singing. Explore how you can re-phrase the thought to be a loving compassionate one. An example: “Why can’t I get that right?” is a violent response to something considered a mistake. “Consistency will come through
repetition. As long as I am aware of my destination repetition will take me there. I am willing to be patient but persistent as I change my habits” is a loving and compassionate response to something considered a mistake. Mistakes are a NECESSARY part of learning. It is impractical and misguided
to think otherwise.
TIP 4 – No Holding Back.
When I was learning to sing Javanese music I shared a house with other western students. One morning one of my housemates asked me if I’d like to practice the song I had just been learning with him. I said yes and so he accompanied me while I sang. He said he was interested in exploring the Javanese concept of ‘Los’ which he translated as ‘not holding back’. As we
started to practice he kept stopping and asking me to sing louder,pointing out that by singing loudly I might experience the feeling of not holding back. I didn’t really want to sing loudly as I was worried about the other people in the house – and also those on the street outside – as the houses in Java are not at all soundproof. He asked me to consider whether the sound of someone singing would really cause anyone a serious problem but that just made me more resistant. As the situation went on and we kept stopping and starting I got more and more angry with him until I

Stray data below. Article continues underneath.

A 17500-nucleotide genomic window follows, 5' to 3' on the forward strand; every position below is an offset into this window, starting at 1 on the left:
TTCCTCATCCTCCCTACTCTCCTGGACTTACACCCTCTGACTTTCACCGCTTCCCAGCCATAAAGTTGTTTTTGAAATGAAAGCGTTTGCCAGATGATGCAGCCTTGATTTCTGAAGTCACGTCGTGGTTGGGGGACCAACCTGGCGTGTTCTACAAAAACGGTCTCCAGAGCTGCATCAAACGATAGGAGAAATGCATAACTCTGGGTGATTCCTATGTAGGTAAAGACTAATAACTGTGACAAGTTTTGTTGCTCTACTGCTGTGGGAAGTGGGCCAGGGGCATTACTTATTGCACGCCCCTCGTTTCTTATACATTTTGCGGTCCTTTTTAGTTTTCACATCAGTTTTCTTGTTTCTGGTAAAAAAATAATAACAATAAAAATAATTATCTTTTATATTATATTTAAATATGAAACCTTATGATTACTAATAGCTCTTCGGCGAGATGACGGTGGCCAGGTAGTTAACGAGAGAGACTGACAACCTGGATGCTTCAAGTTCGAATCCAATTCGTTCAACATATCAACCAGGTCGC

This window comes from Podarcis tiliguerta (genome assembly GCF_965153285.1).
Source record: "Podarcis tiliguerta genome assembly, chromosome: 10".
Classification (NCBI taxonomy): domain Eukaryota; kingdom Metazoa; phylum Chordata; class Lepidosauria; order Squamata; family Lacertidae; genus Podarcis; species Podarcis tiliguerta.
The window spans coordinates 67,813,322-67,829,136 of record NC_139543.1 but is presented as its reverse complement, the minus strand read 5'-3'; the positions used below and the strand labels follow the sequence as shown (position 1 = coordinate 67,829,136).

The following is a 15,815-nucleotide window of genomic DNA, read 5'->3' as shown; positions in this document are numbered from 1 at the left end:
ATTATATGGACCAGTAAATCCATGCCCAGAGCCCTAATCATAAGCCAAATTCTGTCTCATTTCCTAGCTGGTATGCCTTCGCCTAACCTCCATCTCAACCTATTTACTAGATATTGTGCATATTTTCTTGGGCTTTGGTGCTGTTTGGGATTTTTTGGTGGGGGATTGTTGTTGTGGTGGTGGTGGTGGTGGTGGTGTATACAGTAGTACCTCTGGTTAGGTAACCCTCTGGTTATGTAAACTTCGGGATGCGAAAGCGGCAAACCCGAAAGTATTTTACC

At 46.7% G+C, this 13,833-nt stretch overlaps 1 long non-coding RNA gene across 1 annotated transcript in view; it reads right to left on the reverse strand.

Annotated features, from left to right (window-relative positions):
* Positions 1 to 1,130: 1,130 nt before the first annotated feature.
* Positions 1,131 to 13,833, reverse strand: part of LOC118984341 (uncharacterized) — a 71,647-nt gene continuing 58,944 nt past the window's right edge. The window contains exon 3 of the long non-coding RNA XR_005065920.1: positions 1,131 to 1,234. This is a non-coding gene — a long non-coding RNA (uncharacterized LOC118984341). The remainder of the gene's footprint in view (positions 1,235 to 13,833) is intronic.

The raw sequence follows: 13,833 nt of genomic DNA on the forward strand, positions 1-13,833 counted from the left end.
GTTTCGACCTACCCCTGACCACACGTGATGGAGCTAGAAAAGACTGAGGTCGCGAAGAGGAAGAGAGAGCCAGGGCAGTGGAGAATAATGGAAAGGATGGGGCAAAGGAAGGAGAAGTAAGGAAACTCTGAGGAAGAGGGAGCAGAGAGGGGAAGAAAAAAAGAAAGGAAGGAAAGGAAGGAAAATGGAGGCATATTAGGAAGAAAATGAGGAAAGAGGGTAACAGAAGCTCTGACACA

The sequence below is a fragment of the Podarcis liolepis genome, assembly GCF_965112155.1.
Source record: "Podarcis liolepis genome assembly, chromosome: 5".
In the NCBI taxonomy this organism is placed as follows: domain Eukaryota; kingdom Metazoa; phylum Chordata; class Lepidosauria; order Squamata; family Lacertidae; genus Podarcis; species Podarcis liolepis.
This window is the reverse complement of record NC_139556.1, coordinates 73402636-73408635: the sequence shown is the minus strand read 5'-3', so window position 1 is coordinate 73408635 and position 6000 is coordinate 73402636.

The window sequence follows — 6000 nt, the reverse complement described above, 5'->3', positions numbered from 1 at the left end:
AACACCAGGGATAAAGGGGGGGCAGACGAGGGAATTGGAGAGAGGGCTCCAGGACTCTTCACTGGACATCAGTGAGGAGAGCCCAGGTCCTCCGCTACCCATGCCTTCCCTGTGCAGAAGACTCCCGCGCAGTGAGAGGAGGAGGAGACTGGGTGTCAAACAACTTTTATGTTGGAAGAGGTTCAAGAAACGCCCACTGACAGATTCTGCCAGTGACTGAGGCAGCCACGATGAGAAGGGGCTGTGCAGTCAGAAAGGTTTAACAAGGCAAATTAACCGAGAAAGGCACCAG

finally reached the point where I thought ‘Right, I’ll show you how crazy it would be for me to sing at full volume with no holding back’. I launched into the song but within a very short space of time I had to stop
as I was overcome by the intensity of emotion that accompanied the experience. “Aha” said my housemate, “That’s what I was talking about, I could really hear a difference in your singing that time.” He was right of course.
ACTION: There are many ways in which we might be holding ourselves back from giving 100% of ourselves when we are singing. Find someone who is willing to be an audience for you as you practice singing a song that you know really well. Think of this as a fun exercise and exploration, there is no final goal. You may or may not feel something ‘earth shattering’ but it is a worthwhile experiment to carry out as part of your vocal journey.